Background: Weight monitoring is an important element of HF self-care, yet the most clinically meaningful way to evaluate weight monitoring adherence is uncertain. We conducted this study to evaluate the association of (1) self-reported recall and (2) daily diary-recorded weight monitoring adherence with heart failure-related (HF-related) hospitalization.Methods: We conducted a prospective cohort study among 216 patients within a randomized trial of HF self-care training. All patients had an initial self-care training session followed by 15 calls (median) to reinforce educational material; patients were also given digital scales, instructed to weigh daily, record weights in a diary, and mail diaries back monthly. Weight monitoring adherence was assessed with a self-reported recall question administered at 12 months and dichotomized into at least daily versus less frequent weighing. Diary-recorded weight monitoring was evaluated over 12 months and dichotomized into ≥80% and <80% adherence. HF-related hospitalizations were ascertained through patient report and confirmed through record review.Results: Over 12 months in 216 patients, we identified 50 HF-related hospitalizations. Patients self-reporting daily or more frequent weight monitoring had an incidence rate ratio of 1.34 (95% CI 0.24-7.32) for HF-related hospitalizations compared to those reporting less frequent weight monitoring. Patients who completed ≥80% of weight diaries had an IRR of 0.37 (95% CI 0.18-0.75) for HF-related hospitalizations compared to patients who completed <80% of weight diaries.Conclusions: Self-reported recall of weight monitoring adherence was not associated with fewer HF hospitalizations. In contrast, diary-recorded adherence ≥80% of days was associated with fewer HF-related hospitalizations. Incorporating diary-based measures of weight monitoring adherence into HF self-care training programs may help to identify patients at risk for HF-related hospitalizations.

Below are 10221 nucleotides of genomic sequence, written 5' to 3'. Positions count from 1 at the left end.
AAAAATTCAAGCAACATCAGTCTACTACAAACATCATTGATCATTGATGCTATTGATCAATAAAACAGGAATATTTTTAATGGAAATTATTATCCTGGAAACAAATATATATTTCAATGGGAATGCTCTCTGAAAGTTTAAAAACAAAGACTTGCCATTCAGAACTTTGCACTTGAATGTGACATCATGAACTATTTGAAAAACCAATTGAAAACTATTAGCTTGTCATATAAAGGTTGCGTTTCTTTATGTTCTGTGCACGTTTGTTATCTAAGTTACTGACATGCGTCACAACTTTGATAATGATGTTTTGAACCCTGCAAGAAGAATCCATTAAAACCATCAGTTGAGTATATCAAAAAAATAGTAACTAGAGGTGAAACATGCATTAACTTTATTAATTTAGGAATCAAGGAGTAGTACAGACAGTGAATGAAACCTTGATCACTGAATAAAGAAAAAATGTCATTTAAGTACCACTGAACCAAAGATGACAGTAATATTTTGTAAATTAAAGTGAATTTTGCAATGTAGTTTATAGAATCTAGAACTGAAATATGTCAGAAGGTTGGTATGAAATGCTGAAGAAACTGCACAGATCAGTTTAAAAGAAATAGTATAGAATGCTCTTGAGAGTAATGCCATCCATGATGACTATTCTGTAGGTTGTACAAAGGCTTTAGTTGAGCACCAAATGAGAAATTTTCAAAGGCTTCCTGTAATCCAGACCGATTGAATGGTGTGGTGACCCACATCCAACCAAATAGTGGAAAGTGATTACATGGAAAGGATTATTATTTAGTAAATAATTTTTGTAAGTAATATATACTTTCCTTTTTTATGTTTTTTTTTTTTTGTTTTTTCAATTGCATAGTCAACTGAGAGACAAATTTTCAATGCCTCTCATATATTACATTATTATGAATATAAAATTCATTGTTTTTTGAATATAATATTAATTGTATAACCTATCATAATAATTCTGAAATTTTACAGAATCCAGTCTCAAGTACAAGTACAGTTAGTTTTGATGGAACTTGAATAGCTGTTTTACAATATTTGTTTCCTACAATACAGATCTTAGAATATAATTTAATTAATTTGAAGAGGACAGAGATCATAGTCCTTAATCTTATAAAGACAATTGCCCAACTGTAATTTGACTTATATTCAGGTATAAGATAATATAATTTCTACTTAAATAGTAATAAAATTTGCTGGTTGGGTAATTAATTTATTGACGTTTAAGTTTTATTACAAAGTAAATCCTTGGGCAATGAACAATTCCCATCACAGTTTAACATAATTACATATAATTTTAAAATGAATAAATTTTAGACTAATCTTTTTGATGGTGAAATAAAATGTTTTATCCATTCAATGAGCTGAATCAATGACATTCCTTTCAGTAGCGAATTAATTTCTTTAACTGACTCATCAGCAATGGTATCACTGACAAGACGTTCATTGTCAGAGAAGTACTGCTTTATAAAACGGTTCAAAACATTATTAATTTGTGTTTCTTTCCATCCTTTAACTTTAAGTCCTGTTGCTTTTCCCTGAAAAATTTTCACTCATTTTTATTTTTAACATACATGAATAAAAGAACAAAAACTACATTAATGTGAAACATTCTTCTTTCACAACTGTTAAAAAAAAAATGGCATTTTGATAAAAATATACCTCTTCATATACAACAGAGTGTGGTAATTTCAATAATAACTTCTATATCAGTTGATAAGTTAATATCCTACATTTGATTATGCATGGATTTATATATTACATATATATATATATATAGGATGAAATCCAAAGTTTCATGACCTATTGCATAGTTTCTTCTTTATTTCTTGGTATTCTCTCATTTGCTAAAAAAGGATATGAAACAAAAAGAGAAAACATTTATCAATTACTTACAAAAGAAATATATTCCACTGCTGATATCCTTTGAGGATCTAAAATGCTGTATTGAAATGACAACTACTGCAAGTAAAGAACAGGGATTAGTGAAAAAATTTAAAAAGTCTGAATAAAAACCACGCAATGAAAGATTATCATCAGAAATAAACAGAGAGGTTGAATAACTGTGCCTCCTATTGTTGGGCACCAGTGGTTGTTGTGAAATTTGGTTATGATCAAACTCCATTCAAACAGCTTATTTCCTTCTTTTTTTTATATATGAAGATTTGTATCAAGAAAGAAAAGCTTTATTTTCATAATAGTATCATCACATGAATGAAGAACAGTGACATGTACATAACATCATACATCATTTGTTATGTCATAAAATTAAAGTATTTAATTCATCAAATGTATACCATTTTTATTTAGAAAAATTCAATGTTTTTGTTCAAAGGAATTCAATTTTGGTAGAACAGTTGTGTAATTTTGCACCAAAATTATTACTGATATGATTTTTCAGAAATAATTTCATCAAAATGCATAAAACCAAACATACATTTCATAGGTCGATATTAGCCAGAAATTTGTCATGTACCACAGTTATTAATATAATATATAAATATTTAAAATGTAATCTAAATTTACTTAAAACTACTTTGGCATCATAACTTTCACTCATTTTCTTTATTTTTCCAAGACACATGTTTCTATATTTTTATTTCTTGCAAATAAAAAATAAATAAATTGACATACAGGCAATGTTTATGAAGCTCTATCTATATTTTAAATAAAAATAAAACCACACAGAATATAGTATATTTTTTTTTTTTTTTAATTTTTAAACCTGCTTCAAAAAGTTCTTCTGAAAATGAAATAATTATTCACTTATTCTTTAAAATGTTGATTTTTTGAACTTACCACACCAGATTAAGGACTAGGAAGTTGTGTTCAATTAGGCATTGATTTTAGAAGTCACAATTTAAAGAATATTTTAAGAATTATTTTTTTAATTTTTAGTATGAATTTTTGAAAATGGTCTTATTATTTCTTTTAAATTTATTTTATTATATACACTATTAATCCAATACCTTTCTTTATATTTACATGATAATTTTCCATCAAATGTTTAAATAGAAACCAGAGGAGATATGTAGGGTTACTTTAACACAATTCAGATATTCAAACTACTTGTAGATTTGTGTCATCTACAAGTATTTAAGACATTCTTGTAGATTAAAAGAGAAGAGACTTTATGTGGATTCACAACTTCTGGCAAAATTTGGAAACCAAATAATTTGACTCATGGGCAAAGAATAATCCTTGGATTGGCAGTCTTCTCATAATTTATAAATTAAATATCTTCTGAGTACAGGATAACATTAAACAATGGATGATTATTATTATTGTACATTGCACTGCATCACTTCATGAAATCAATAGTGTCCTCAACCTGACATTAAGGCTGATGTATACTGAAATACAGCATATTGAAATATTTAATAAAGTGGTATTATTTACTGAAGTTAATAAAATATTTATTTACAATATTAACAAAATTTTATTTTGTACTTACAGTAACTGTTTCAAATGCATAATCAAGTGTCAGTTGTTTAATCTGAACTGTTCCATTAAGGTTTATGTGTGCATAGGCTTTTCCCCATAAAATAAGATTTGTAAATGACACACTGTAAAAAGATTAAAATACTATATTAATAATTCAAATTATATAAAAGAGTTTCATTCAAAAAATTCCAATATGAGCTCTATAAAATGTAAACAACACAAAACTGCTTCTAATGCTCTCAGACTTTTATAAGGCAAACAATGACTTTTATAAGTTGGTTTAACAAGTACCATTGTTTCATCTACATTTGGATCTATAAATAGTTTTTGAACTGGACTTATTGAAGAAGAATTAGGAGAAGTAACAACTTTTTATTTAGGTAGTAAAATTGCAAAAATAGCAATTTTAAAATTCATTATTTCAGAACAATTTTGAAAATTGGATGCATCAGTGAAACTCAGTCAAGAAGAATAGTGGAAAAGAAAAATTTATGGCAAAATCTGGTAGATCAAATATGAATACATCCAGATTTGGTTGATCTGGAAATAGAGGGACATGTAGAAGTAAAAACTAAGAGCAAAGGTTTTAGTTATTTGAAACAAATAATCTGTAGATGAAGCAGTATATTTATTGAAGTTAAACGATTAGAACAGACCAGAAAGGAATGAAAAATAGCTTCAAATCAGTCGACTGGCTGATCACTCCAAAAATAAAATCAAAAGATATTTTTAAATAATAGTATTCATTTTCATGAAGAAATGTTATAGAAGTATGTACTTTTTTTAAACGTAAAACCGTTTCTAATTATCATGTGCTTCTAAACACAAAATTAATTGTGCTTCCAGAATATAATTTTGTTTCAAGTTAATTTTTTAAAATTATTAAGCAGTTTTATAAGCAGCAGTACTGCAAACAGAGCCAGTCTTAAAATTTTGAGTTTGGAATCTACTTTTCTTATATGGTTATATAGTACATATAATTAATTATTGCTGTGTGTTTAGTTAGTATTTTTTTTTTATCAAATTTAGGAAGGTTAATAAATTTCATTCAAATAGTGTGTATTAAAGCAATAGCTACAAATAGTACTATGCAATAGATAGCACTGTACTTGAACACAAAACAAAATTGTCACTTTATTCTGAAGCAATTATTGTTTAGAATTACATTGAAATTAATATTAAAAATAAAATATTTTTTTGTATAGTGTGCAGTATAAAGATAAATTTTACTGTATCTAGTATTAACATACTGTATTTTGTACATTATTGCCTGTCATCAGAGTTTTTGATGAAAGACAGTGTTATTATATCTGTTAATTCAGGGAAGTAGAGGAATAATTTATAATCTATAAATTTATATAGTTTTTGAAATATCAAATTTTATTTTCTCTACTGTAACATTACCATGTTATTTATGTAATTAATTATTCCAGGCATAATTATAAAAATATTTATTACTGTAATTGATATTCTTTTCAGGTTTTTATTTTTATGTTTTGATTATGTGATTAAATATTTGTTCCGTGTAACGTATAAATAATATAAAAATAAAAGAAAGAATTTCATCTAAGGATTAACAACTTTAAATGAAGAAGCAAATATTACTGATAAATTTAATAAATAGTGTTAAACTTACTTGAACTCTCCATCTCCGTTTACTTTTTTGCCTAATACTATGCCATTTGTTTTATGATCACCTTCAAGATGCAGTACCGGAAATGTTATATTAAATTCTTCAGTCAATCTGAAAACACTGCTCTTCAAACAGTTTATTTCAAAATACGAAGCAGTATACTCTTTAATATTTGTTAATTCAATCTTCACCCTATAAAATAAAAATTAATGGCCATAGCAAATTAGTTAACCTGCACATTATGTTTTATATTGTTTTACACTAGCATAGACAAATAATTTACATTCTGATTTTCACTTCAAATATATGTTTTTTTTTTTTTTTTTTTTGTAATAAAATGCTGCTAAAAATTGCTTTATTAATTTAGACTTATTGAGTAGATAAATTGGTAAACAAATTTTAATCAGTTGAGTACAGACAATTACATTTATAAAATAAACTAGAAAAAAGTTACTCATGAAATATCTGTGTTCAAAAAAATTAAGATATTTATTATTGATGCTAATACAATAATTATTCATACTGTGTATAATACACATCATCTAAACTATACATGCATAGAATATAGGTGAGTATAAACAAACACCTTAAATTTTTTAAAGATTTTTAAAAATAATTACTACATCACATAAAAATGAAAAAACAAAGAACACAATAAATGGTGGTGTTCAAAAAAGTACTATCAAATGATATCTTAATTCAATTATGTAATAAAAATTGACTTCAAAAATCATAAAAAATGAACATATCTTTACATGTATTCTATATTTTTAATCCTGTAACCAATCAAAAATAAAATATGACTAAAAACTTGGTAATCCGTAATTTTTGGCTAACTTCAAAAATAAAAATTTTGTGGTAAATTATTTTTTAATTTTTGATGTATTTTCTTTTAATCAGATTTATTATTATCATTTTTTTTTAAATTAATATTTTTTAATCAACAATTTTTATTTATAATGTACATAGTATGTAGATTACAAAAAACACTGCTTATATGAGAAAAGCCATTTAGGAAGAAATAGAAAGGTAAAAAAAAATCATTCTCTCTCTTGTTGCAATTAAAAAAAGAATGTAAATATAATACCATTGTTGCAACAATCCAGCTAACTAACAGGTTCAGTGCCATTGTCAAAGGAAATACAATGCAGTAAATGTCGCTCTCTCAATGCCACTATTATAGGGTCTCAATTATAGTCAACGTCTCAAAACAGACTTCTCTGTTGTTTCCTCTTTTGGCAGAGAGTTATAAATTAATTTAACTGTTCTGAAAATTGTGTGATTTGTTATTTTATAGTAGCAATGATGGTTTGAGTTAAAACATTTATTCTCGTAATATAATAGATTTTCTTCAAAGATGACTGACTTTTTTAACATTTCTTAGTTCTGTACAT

|BMC Cardiovascular Disorders
|Published - Jan 31 2014
Bibliographical noteFunding Information:
The authors would like to thank all of the study patients for their valuable contributions. This work was supported by the National Heart, Lung, and Blood Institute at the National Institutes of Health [grant number R01 HL081257] and the National Institutes of Health American Recovery and Reinvestment Act [grant number A10-0586-001]. Dr. Christine Jones is supported by a NIH/HRSA training grant and is a NRSA Primary Care Research Fellow (T32HP14001-25). The authors would also like to thank the University of North Carolina Health Sciences Library and University Libraries for providing funding to support open access publishing costs.
- Heart failure
- Patient compliance
ASJC Scopus subject areas
- Cardiology and Cardiovascular Medicine